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Oar Rope Wrapping Guide


Warning: Wrapping oars is a challenging process. We recommend reading through all the instructions before you start.

Sawyer's Rope Wrap Kit Includes:

  • 80’ Braided Nylon Rope (3/16” diam.)
    enough for (1) 15-18” wrap or (2) 7-8” wraps
  • Wrapping instructions

Tools needed:

  • Heavy Hammer
  • Block of wood
  • Optional glue/epoxy


  1. Take a 2 ft length of your rope and tie the ends together, making a closed loop. This will be used in step 4.
  2. Determine the area to be rope wrapped: Rough rule of thumb - 2/3 of the oar should be outboard of the oarlock/clip and 1/3 inboard. Other things to consider: distance between oarlocks, the height of oarlocks above the water line, seat height and position, as well as rowing styles.

    Note: Every inch of wrap uses 3-4 feet of 3/16” diam. rope, depending on the diameter of the oar. Wrap zones of 20-24 inches will use 80+ feet of rope.


  1. Optional epoxy/glue prep: If you plan to wrap over epoxy or other glue, mask off the area to wrap and spread the glue. Glue under the wrap can increase the longevity of your wrap, but it makes the wrapping process much harder.
  2. Tape or hold down the first 2 inches of rope to the handle end of the wrap zone. Make a sharp 90° bend (perpendicular to the shaft) and then wrap over the top of it, entrapping the rope to the oar. It is important that this first wrap is very tight and the rope is kept taught (stretched) at all times. One or two helpers (i.e., oar turners) can greatly improve your success.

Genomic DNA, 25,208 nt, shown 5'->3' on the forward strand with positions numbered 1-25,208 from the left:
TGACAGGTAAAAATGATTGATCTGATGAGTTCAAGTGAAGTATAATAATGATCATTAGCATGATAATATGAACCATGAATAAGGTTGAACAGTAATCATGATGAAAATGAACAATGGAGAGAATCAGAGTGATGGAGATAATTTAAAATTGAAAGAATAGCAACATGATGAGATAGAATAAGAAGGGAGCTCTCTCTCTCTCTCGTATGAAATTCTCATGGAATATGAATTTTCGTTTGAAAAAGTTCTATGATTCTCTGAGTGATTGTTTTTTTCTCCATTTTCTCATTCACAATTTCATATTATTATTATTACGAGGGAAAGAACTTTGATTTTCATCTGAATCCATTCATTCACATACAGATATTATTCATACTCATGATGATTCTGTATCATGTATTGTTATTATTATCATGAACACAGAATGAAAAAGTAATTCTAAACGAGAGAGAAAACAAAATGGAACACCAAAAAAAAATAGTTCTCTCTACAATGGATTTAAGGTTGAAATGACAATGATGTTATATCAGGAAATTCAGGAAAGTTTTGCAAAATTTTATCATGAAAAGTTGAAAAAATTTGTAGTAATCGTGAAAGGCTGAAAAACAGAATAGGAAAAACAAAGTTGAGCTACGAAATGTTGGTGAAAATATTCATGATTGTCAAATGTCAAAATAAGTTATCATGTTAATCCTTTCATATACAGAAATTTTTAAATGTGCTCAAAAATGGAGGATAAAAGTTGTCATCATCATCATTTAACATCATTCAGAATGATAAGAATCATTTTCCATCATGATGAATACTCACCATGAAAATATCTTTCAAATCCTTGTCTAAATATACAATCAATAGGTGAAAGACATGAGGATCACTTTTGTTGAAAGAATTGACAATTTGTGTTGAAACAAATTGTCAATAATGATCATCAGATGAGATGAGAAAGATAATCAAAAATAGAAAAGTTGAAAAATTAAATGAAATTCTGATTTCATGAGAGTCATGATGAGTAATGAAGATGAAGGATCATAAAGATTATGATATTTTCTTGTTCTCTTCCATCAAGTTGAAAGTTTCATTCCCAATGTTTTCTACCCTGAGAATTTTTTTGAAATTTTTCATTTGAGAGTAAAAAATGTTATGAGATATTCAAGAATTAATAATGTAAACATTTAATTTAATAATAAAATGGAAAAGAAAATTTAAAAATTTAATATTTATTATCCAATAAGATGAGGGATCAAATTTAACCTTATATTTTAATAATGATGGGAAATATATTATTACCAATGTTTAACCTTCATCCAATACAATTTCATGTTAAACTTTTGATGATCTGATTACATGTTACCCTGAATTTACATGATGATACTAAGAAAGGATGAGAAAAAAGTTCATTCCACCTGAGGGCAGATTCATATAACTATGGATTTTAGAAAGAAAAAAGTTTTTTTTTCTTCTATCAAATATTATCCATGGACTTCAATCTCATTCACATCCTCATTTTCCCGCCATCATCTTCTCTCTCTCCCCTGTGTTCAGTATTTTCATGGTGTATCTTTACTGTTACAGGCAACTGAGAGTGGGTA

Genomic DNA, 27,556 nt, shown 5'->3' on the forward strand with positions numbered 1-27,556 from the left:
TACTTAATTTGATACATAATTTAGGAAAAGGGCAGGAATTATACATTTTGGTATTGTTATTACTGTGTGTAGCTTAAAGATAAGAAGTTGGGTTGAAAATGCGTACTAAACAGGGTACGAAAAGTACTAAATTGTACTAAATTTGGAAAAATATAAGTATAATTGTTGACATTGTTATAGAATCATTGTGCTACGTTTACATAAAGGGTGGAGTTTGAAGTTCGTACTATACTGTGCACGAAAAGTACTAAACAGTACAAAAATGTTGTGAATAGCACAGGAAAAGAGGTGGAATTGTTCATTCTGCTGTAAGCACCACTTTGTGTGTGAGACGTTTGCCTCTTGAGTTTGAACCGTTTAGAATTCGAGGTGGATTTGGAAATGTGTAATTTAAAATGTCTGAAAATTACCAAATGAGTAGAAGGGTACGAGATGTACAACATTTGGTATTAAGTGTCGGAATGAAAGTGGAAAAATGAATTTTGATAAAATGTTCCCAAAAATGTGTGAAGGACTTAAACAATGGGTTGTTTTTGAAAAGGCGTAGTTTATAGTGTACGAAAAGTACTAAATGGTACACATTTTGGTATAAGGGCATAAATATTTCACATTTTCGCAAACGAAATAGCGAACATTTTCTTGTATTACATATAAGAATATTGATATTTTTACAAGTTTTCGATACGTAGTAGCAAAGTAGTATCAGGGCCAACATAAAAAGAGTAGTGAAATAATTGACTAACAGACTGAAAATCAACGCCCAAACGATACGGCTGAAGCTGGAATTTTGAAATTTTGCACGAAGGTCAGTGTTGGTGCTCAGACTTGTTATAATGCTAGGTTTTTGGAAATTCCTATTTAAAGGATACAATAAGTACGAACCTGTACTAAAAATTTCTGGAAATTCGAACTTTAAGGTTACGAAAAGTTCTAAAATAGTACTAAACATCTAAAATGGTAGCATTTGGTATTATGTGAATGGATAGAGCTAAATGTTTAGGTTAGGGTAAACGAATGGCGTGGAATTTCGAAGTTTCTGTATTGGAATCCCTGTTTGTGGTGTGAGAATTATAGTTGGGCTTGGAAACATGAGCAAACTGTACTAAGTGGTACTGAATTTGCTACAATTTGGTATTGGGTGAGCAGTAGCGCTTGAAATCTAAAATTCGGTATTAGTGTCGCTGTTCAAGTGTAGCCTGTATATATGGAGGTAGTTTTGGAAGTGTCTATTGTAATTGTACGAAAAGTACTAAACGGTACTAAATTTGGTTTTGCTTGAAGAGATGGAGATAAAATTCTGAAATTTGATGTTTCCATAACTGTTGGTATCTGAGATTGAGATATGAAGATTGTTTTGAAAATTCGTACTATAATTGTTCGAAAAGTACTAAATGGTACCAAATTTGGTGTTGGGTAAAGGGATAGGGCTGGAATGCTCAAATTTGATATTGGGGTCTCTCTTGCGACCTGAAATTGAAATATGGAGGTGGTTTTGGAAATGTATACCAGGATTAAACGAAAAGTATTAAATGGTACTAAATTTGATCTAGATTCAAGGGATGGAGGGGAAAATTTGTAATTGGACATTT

3. Proceed spiraling the rope down the shaft, keeping the wraps tight together until you are about 6 inches from your predetermined endpoint.
  4. Slip your 2 ft loop of rope under the next wrap. A little more than half of the loop should be laid down on the shaft so that it can be wrapped over with the rest laying on the existing wrap. Continue wrapping, stopping while at least an inch or so of the loop is still free.
  5. At this point, cut the rope so that an inch of the rope can be tucked through the loop and forcefully pulled back under the wrap in the step above. Do not loosen tension at any time during the wrap - especially now! Hold tight to the bitter end until it is entrapped and pulled under the wrap.
  6. Next, place the wood block at the other end of the loop (this loop end should be coming out of the wrap approximately 6” from the end of the wrap.) With the handle end of the oar against something solid, take your hammer and drive the block towards the handle, which will pull the loop out from under the rope wrapping. The loop should entrap the bitter end and pull it under the wrap, where it should be firmly held. The loop, after pulling the bitter end some 2-3” under the wrap, should come free and be easily driven out. If a gap remains at the exit point of the loop, you can use your hammer (claw end works well) to lightly rearrange the wrap to close this gap.
  7. Install Optional Rubber Stops: Rubber stops go on easiest when warm (soak in very hot water or lay them out in the sun). Brace the blade against a solid surface. Slip the stop over the handle and pull down on the outermost surface of the rubber stop. The donut should flop inside out and back as it goes down the shaft. This takes a little practice. Try locking your fingers and forming a circle with your hands. Catch the outside of the rubber donut with the heel of your palms and pull down hard. Final adjustment can be made by brute force, moving the stop an 1/8” at a time, working around the shaft.

Now get out there and enjoy!